5 new chickenpox cases recorded at Lusignan Prison

The content originally appeared on: INews Guyana
The Lusignan Prison

In the past week, the Health Ministry recorded a total of five new chickenpox cases at the Lusignan Prison, East Coast Demerara (ECD).

This was confirmed by the Advisor to the Minister of Health, Dr Leslie Ramsammy during an interview with this publication.

According to Dr Ramsammy, the individuals are being treated and monitored by relevant personnel and the situation is being effectively managed.

Health Advisor Dr Leslie Ramsammy

Before the new cases surfaced, the Ministry announced a significant decline in infected persons and announced that 28 persons were isolated and being monitored. Isolation numbers remain the same; however, the number of vaccinated persons grew to 538.

Currently, there are about 12 active cases due to the vaccination and treatment efforts spearheaded by the Ministry in collaboration with the Guyana Prison Service (GPS).

“Among the measures we have taken is to provide antivirals to treat the patients, and also calamine lotion to help relieve the itching,” he explained.

When the initial cases were diagnosed, precautions were swiftly implemented, including the segregation of affected prisoners, assessment of exposed staff members, and provision of vaccination where necessary.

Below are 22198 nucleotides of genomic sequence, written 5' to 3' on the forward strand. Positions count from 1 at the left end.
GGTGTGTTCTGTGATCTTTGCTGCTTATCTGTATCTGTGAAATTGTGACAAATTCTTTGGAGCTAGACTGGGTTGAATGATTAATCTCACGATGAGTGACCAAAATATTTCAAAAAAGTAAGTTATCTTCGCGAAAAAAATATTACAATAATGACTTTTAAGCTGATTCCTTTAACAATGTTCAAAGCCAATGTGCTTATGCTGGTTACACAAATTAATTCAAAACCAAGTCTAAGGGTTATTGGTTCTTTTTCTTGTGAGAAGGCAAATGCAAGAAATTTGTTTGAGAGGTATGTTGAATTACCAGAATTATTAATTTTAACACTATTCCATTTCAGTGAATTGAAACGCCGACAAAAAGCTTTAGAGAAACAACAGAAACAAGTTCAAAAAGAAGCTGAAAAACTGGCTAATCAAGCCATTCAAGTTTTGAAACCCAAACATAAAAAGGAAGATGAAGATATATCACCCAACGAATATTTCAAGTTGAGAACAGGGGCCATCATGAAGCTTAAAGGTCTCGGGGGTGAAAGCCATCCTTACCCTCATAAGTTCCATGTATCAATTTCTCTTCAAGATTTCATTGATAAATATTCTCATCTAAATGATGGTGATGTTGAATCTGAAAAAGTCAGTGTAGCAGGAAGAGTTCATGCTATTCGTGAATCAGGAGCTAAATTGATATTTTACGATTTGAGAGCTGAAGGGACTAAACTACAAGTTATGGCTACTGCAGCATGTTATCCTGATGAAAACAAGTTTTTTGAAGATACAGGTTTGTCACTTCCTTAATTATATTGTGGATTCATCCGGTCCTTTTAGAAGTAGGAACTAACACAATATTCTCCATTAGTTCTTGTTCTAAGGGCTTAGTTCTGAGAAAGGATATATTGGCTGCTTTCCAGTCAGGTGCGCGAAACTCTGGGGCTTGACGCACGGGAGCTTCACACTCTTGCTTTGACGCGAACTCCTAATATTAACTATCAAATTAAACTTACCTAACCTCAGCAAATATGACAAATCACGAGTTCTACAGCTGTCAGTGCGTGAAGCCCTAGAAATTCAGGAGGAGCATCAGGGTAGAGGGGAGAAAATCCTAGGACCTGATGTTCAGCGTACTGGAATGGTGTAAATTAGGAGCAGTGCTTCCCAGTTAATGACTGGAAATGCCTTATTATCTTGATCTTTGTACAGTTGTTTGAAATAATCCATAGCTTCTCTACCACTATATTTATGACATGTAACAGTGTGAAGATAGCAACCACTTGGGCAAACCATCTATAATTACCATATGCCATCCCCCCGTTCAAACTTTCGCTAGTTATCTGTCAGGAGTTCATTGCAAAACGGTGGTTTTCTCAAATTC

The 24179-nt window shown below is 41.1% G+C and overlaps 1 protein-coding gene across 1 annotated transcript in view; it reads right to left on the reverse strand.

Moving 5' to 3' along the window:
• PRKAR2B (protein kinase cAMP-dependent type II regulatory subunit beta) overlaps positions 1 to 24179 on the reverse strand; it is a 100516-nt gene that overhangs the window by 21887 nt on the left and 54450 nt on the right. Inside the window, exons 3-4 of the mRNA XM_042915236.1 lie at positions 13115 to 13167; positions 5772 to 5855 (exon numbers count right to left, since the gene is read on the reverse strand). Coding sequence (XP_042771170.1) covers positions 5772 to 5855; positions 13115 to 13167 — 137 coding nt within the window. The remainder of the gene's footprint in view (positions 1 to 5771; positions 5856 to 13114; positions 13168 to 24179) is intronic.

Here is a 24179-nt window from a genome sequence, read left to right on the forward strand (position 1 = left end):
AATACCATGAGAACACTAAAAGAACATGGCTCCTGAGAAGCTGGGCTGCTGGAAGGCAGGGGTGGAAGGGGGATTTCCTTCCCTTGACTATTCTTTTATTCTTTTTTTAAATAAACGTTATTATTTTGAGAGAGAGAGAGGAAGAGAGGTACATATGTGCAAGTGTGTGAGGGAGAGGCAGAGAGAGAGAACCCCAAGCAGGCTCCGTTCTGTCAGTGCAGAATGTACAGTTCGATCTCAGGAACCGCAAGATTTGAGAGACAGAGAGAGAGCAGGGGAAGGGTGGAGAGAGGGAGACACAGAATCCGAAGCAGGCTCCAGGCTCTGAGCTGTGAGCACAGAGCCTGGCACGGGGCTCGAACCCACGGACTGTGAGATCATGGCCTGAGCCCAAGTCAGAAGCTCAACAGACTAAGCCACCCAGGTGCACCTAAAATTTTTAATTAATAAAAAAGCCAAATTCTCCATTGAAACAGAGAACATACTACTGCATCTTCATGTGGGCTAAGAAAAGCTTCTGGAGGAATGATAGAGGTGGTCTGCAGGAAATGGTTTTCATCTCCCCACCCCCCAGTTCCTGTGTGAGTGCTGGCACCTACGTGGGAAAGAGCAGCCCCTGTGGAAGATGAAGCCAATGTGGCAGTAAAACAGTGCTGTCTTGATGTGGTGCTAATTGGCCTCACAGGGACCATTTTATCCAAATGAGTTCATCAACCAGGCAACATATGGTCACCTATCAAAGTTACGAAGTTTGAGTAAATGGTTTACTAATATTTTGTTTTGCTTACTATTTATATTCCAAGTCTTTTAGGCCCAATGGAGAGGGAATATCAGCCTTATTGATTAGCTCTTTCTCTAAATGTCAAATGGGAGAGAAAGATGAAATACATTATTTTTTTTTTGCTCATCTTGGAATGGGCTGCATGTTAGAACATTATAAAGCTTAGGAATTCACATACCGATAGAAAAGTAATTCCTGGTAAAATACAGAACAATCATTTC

Regarding visitor surveillance, Dr Ramsammy emphasised the importance of contact tracing, considering the potential for asymptomatic transmission.

“Medical and surveillance teams are diligently tracing contacts to pinpoint the origin of the infection to contain the spread within the Lusignan Prison. And proactive measures are being extended to other prison facilities, with medical teams conducting surveillance and screening exercises, and staff members being offered vaccinations as a preventive measure.”

The chickenpox outbreak at the Lusignan Prison was confirmed in late March, whereby there were 25 active cases alongside 28 individuals in recovery. Initially, the outbreak had affected a total of 53 inmates.

Dr Ramsammy at the time stated that the possibility of the outbreak originating from a newly-admitted inmate who may have been exposed in their home environment.

Signs and symptoms

Chickenpox, also called varicella, is characterised by itchy red blisters that appear all over the body.

It often affects children, and was so common it was considered a childhood rite of passage. However, it’s very rare to have a chickenpox infection more than once.

Nevertheless, the virus is contagious to those around the infected individual for one to two days before blisters appear. As a result, the virus can spread through saliva, coughing, sneezing, and contact with fluid from the blisters.

Exposure to the virus through previous active infection or vaccination reduces risk. Immunity from the virus can be passed on from a mother to her newborn. Immunity lasts about three months from birth.